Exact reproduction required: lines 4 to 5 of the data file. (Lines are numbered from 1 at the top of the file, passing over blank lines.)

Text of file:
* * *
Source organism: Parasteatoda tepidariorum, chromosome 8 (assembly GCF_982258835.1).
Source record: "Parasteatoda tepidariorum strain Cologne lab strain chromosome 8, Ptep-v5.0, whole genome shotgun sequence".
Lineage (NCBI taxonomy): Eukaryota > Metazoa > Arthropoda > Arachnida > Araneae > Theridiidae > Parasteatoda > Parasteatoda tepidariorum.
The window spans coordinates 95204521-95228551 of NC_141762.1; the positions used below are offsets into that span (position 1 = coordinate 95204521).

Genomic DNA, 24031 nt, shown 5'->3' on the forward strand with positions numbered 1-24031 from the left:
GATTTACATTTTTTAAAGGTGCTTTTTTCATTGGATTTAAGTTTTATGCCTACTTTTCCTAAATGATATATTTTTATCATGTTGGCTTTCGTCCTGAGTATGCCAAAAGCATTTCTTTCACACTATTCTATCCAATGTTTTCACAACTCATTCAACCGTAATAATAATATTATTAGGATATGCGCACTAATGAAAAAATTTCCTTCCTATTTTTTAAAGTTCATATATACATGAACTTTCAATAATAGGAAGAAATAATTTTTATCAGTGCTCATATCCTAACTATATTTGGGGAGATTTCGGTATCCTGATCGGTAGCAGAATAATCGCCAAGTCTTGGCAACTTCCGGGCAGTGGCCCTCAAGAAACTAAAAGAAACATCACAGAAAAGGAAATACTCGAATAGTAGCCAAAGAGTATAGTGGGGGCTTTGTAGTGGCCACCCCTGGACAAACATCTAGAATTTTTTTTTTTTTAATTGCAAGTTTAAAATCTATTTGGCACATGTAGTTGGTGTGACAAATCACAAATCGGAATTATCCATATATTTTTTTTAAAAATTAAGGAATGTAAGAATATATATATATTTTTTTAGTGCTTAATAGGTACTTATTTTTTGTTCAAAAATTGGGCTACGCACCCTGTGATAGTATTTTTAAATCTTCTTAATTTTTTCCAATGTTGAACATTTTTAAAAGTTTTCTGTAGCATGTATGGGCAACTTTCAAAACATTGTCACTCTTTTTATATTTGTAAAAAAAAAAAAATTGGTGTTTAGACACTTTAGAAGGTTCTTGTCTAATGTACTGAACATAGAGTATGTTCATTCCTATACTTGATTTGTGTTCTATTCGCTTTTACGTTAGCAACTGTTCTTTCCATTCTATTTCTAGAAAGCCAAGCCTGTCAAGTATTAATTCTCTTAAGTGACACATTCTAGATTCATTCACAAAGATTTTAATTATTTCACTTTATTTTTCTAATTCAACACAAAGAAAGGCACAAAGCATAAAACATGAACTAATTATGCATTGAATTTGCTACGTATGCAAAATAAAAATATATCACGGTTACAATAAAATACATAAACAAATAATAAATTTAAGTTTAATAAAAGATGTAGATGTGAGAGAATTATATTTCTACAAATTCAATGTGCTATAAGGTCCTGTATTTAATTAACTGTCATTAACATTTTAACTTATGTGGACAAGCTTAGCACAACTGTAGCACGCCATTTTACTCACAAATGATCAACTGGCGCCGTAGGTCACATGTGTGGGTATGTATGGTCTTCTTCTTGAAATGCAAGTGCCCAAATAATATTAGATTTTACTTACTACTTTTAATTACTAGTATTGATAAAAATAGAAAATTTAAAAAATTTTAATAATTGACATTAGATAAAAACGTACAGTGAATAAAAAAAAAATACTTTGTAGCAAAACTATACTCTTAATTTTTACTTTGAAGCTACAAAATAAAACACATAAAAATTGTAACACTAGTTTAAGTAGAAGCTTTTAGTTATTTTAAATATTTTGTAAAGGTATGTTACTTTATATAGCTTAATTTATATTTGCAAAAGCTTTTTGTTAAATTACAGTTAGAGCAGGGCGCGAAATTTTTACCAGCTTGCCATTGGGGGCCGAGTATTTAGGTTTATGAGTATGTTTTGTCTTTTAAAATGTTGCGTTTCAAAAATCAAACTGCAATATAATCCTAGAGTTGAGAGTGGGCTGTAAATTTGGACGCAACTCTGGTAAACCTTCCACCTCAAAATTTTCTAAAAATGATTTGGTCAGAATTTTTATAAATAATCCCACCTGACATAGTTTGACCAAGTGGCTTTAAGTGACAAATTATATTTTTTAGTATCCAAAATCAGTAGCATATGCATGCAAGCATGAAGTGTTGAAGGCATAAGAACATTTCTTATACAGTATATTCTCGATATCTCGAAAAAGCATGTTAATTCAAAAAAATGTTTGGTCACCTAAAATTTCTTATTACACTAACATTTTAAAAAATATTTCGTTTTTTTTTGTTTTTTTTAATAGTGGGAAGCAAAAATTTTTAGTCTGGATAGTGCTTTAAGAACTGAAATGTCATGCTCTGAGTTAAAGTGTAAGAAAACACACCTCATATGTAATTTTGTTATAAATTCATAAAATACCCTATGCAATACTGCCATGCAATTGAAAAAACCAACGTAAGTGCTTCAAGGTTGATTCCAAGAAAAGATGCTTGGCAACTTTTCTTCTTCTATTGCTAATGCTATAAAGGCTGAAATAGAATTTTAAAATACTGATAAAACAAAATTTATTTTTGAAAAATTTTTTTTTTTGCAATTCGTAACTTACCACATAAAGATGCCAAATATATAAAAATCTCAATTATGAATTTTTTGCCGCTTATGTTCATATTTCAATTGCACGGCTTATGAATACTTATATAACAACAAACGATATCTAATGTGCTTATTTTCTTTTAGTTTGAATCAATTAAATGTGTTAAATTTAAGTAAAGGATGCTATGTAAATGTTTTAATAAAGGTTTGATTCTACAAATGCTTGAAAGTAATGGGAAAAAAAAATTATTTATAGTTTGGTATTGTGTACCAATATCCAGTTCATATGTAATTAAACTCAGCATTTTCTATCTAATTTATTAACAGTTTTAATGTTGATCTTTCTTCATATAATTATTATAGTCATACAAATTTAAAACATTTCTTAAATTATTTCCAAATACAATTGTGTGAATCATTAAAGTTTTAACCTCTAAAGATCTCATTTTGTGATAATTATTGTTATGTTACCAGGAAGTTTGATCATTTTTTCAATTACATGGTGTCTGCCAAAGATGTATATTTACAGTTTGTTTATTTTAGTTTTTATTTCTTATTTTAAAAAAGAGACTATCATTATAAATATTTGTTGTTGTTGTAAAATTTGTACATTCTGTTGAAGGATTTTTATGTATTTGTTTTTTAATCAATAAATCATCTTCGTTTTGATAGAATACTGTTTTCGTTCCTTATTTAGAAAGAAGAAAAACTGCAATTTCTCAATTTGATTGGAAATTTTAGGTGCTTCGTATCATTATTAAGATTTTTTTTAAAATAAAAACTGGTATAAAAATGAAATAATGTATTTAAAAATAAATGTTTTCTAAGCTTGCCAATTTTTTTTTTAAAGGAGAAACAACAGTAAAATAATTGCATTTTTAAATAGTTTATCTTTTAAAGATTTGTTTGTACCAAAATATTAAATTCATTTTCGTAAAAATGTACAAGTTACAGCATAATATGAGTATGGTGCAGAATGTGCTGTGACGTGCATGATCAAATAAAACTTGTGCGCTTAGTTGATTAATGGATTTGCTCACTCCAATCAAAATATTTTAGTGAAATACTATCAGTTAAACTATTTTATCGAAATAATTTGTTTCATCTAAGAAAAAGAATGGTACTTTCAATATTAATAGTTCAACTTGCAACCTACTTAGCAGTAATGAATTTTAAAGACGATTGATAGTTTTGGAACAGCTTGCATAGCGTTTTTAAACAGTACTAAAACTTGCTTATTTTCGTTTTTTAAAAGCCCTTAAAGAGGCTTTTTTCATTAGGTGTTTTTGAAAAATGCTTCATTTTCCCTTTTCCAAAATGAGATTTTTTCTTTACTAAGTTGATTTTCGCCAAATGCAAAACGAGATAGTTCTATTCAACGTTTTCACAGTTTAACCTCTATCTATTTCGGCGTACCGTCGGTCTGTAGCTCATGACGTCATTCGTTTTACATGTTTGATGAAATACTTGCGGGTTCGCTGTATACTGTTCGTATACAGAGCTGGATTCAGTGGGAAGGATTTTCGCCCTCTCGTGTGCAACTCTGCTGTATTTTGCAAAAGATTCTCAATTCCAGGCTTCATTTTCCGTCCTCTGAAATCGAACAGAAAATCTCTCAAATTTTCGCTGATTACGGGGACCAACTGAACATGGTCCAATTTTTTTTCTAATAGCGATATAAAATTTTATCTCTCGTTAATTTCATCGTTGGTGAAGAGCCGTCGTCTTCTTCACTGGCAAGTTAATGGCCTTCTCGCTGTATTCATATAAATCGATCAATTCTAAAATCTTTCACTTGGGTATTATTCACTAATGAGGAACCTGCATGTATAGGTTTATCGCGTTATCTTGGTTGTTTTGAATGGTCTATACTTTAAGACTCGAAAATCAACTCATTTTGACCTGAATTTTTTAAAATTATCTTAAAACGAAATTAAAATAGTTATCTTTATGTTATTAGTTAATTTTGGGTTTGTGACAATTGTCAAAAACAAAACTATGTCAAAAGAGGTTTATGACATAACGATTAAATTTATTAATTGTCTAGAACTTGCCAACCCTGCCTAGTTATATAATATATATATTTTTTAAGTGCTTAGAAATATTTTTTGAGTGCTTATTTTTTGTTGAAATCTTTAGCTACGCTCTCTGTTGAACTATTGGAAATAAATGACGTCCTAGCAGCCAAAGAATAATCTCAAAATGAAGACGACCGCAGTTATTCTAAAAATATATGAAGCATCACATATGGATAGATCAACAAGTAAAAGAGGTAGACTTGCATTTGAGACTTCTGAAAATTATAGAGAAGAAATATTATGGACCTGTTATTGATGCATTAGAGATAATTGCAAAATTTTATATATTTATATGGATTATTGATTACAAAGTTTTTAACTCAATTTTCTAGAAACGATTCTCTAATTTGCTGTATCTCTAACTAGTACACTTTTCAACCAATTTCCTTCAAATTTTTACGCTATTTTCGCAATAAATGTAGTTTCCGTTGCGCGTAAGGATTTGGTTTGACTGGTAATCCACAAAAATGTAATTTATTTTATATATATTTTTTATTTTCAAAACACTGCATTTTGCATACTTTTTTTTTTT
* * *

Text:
The window spans coordinates 95204521-95228551 of NC_141762.1; the positions used below are offsets into that span (position 1 = coordinate 95204521).

Genomic DNA, 24031 nt, shown 5'->3' on the forward strand with positions numbered 1-24031 from the left: